Appendix C: Group-Based Management of Fine-Grained Password and Account Lockout Policies
Updated: August 24, 2007
Applies To: Windows Server 2008, Windows Server 2008 R2
Group-based management of fine-grained password and account lockout policies involves the following steps:
Step 1: Create all necessary Password Settings objects (PSOs). For more information, see Step 1: Create a PSO.
Step 2: For every existing PSO, create a corresponding global security group. For more information about creating groups, see Create a new group (http://go.microsoft.com/fwlink/?LinkId=98721).
Step 3: Apply all PSOs to their corresponding global security groups. For more information, see Step 2: Apply PSOs to Users and Global Security Groups.
Step 4: Assign appropriate permissions on your PSO-corresponding global security groups to the selected users or groups (delegated administrators) from your organization. For more information, see Assign, change, or remove permissions on Active Directory objects or attributes (http://go.microsoft.com/fwlink/?LinkId=98723).
A group-based approach is the recommended solution for the most effective management of fine-grained password and account lockout policies because the direct management permissions over the attributes of PSOs are retained only by the members of the Domain Admins group. Members of this group can revisit and revise existing fine-grained password and account lockout policies when necessary, based on the changes in their organization.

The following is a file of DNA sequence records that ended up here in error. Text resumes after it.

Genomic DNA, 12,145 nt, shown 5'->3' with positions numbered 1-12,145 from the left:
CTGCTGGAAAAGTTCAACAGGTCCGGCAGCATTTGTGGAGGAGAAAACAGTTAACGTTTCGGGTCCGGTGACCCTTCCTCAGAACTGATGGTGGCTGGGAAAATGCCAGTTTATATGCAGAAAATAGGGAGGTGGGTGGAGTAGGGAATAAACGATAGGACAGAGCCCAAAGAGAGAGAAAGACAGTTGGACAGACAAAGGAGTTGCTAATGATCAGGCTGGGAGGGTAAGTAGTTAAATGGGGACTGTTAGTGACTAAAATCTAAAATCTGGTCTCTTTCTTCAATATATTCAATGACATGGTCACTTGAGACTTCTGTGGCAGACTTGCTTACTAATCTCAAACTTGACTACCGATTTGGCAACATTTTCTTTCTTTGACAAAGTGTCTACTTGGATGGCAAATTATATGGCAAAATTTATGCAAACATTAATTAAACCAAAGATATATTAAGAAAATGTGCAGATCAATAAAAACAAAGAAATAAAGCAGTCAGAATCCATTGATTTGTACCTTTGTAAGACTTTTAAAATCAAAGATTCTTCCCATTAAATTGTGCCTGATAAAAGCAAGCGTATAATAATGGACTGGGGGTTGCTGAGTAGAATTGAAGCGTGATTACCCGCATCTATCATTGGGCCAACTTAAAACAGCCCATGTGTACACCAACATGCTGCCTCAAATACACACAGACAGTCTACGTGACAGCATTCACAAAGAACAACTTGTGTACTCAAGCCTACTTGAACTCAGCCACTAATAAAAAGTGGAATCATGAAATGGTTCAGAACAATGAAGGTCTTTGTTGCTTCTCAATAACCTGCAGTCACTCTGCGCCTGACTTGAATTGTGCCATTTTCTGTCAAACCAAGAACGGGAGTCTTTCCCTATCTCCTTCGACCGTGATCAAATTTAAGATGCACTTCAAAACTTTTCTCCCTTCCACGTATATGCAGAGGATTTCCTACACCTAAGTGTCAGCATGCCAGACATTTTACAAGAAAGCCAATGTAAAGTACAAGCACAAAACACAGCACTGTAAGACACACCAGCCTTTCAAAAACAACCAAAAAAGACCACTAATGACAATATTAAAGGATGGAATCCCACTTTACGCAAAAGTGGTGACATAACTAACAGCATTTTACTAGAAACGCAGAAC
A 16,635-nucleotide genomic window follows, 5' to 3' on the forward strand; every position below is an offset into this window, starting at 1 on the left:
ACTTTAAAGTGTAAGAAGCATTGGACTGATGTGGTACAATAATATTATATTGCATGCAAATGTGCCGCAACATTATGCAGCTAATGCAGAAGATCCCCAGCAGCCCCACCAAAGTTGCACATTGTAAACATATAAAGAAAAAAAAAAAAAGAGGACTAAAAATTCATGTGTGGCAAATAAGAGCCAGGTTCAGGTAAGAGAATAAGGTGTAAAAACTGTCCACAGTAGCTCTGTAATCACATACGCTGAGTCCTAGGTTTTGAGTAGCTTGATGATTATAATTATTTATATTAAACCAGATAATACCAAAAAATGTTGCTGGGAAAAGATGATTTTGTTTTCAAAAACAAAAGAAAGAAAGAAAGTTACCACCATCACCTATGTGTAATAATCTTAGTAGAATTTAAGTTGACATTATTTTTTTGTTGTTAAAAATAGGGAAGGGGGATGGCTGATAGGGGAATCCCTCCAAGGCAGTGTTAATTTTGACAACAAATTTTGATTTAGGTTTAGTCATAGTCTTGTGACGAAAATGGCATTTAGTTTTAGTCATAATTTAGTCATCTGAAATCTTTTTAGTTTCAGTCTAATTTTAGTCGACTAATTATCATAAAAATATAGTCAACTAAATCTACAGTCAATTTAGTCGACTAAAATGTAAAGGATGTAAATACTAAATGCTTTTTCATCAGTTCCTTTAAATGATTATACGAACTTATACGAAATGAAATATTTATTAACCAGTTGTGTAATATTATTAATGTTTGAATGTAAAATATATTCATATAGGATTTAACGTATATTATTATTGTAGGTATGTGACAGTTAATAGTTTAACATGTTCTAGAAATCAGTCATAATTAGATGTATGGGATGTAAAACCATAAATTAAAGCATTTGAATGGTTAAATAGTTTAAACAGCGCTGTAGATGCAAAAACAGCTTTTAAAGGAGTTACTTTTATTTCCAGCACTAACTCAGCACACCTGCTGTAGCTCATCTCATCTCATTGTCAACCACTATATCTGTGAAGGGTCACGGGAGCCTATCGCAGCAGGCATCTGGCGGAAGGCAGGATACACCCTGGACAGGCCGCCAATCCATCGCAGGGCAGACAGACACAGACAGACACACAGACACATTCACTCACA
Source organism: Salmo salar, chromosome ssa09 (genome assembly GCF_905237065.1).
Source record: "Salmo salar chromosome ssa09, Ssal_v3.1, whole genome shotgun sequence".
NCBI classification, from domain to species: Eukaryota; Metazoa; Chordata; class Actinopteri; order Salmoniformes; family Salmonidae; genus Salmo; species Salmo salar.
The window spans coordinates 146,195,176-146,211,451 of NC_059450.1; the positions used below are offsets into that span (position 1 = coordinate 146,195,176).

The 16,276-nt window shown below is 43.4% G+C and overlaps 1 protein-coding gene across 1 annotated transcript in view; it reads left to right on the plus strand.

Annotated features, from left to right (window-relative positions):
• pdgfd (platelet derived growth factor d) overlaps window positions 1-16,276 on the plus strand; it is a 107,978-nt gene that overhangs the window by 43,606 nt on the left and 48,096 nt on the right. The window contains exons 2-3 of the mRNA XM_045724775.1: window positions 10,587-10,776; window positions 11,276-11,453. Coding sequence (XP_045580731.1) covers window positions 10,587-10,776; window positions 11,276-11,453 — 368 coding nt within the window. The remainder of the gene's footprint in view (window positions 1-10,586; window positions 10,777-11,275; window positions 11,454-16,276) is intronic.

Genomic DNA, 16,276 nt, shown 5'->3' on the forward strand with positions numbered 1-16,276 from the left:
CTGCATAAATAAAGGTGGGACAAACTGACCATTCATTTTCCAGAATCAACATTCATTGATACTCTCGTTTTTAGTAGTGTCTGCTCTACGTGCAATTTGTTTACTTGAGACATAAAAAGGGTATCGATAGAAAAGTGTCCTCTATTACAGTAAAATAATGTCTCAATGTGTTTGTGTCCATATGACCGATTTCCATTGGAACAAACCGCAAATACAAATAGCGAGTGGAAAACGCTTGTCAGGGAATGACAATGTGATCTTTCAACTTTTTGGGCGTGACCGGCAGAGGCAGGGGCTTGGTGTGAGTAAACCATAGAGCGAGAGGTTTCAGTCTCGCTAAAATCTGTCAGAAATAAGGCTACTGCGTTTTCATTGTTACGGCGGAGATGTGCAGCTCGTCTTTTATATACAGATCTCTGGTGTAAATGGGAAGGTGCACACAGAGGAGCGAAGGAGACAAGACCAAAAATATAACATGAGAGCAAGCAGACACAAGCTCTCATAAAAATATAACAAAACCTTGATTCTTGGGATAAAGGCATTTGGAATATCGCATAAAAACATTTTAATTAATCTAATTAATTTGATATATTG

This approach ensures fewer sporadic changes to the fine-grained password and account lockout policies because the delegated administrators—for example, technical support specialists—can manage fine-grained password and account lockout policies only by attesting that all appropriate PSOs are applied to their corresponding global security groups. In other words, delegated administrators do not have permissions over the PSO attributes. They cannot, for example, add a universal group or a domain-local group to a PSO's msDs-PSOAppliesTo attribute—an erroneous action that will not have any effect on the PSO. Neither can they commit the error of adding a universal group or a domain-local group to the PSO-corresponding global security groups that they have the permissions to manage because, by design, global security groups allow as members only other global security groups or users from the same domain.
The privilege of assigning exceptional PSOs that take precedence over all implicit PSOs that are applied to the group that the user is a member of is also retained only by members of the Domain Admins group. This contrasts with various exceptional PSOs being assigned to users or groups by multiple delegated administrators, which can eventually lead to a complicated and possibly convoluted PSO structure.
The risk of introducing errors in PSO precedence values (for example, more than one PSO with the same value applied to the same user object) is also significantly decreased when only members of the Domain Admins group have the permission to manage PSO attributes directly.